More taxes! By: Christian Prevost

More taxes!

By: Christian Prevost

John Bel Edwards has been Louisiana’s governor since Jan.11.   The new governor has to solve the state’s worst midyear deficit of $750 million, an issue Louisiana hasn’t experienced in over three decades.  The solution for this dilemma:  nine different tax increases.


1.Telephone taxes

The average cellphone or landline user pays a 2 or 3 percent tax, based off what kind of phone you use, flip or smart.  The tax increase will be 5 percent added to your bill for any phone, even out of state area code cell phones whose bills come to a Louisiana address.


2.Sales taxes

Tax increase on all items purchased at your local stores, you will pay a 5 percent tax instead of the old 4 percent.  This tax increase is on the state level, not the federal. Benefits are scarce with this increase, but it will raise needed revenue.


  1. Tobacco tax

Smokers are paying 86 cents in taxes on a pack of cigarettes now, but with the increase they will pay $1.08 a pack. Possible benefits: a decrease in smokers.  Not many benefits for smokers.


  1. Internet sales tax

This tax will add extra taxes to all item purchased online from websites with physical stores in Louisiana. This tax is beneficial, because most online sales weren’t charging adequate taxes.


  1. Alcohol taxes

At the moment Louisiana has one of the lowest taxes on alcoholic beverages in the Southern states.  Gov. Edwards gave a rough estimate of the increase, going from $2.50 per gallon to $5.50 per gallon for all alcohol sales. A six-pack of beer would cost $2.75 more because of the tax.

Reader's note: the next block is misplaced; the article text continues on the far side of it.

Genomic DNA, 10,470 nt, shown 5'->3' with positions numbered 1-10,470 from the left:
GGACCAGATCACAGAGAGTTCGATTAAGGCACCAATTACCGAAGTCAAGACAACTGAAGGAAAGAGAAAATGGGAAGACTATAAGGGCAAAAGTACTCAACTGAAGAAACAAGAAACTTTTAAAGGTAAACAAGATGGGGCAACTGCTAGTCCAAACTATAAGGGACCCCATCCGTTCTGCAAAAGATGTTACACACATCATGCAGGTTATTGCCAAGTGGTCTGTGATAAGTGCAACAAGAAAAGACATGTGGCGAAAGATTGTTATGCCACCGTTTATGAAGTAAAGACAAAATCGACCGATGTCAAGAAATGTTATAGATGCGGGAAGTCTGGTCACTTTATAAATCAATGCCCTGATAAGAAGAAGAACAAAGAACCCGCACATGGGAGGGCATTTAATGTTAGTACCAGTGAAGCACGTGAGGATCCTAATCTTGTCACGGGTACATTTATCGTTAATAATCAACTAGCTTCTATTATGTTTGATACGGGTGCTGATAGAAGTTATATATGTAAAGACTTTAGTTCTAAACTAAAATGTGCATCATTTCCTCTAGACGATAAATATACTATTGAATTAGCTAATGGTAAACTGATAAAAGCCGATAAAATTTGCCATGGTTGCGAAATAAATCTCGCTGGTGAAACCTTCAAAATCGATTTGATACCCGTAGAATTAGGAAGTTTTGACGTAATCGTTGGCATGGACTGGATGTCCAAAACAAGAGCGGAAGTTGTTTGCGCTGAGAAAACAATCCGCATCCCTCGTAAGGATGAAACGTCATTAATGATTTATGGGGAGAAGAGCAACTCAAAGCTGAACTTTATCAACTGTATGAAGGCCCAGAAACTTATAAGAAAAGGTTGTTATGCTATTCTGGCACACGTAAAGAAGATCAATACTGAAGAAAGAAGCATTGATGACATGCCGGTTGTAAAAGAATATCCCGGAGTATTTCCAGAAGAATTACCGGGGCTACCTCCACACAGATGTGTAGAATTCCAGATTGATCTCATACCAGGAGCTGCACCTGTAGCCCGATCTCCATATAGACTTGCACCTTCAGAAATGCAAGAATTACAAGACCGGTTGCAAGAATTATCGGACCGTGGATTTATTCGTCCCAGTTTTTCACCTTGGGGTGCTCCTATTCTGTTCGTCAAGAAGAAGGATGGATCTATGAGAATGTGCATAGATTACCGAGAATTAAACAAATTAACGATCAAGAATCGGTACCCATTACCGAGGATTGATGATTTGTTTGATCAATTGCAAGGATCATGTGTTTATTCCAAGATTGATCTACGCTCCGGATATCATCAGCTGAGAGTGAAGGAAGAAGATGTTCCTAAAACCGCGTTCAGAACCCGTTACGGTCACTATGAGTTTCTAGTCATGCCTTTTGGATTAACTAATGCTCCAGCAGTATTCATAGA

1. Personal income tax

This tax raise will impact your yearly tax return more than anything.  The increase will give the average tax payer less money back on state tax refunds.


  1. Federal tax deduction

This would affect the wealthy more than the poor, and middle class.  They would no longer be able to receive a 100 percent charitable or mortgage interest payment deductions. They will now only be able to file 50 percent, which will affect homeowners and those who give to charity.



  1. Rental car tax

Car rentals will now charge a 3 percent tax on all rental vehicles.  Louisiana has not had a tax on rental cars since 2014, when Bobby Jindal allowed the law taxing rentals to expire. This tax won’t affect all Louisiana residents, but will be harder on travelers and tourists.


  1. Short-term rental and online travel service tax

This will raise taxes on hotel stays, making rooms more expensive for out-of-towners.


Most of these tax increases will begin April 1, with others coming later in the year.  The goal of these increases is to clear the deficit and provide funds for next year’s budget.  There is a question of whether the sales tax and short term rental will continue after the first year, but the majority of the increases in taxes are permanent.













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